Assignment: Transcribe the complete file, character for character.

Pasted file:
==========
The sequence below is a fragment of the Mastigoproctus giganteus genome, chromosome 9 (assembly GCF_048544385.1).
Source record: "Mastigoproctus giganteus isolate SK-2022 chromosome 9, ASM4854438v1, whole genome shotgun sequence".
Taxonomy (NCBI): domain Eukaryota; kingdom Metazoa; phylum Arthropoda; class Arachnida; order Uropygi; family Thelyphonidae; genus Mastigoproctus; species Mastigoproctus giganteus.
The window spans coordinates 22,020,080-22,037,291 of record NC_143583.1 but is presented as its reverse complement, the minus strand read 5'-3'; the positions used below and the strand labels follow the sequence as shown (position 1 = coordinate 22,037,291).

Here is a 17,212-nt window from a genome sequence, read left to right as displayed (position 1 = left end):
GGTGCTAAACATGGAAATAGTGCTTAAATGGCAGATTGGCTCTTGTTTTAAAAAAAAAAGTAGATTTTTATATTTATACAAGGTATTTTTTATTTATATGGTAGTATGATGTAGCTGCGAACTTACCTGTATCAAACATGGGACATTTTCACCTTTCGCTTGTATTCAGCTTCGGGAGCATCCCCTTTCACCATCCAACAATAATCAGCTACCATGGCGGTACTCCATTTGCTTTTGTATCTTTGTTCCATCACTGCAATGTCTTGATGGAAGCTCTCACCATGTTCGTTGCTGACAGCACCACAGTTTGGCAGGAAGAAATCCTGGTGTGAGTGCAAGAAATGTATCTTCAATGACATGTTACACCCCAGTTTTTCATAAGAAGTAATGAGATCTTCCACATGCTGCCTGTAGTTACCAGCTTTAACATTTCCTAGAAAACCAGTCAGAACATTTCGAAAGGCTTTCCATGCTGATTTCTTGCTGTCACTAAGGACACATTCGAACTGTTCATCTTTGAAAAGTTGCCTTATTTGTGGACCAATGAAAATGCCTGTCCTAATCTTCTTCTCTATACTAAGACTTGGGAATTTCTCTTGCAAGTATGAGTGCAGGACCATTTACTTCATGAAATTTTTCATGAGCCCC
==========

The sequence below is a fragment of the Mastigoproctus giganteus genome, chromosome 9 (assembly GCF_048544385.1).
Source record: "Mastigoproctus giganteus isolate SK-2022 chromosome 9, ASM4854438v1, whole genome shotgun sequence".
Taxonomy (NCBI): domain Eukaryota; kingdom Metazoa; phylum Arthropoda; class Arachnida; order Uropygi; family Thelyphonidae; genus Mastigoproctus; species Mastigoproctus giganteus.
The window spans coordinates 22,020,080-22,037,291 of record NC_143583.1 but is presented as its reverse complement, the minus strand read 5'-3'; the positions used below and the strand labels follow the sequence as shown (position 1 = coordinate 22,037,291).

Here is a 17,212-nt window from a genome sequence, read left to right as displayed (position 1 = left end):
GGTGCTAAACATGGAAATAGTGCTTAAATGGCAGATTGGCTCTTGTTTTAAAAAAAAAAGTAGATTTTTATATTTATACAAGGTATTTTTTATTTATATGGTAGTATGATGTAGCTGCGAACTTACCTGTATCAAACATGGGACATTTTCACCTTTCGCTTGTATTCAGCTTCGGGAGCATCCCCTTTCACCATCCAACAATAATCAGCTACCATGGCGGTACTCCATTTGCTTTTGTATCTTTGTTCCATCACTGCAATGTCTTGATGGAAGCTCTCACCATGTTCGTTGCTGACAGCACCACAGTTTGGCAGGAAGAAATCCTGGTGTGAGTGCAAGAAATGTATCTTCAATGACATGTTACACCCCAGTTTTTCATAAGAAGTAATGAGATCTTCCACATGCTGCCTGTAGTTACCAGCTTTAACATTTCCTAGAAAACCAGTCAGAACATTTCGAAAGGCTTTCCATGCTGATTTCTTGCTGTCACTAAGGACACATTCGAACTGTTCATCTTTGAAAAGTTGCCTTATTTGTGGACCAATGAAAATGCCTGTCCTAATCTTCTTCTCTATACTAAGACTTGGGAATTTCTCTTGCAAGTATGAGTGCAGGACCATTTACTTCATGAAATTTTTCATGAGCCCC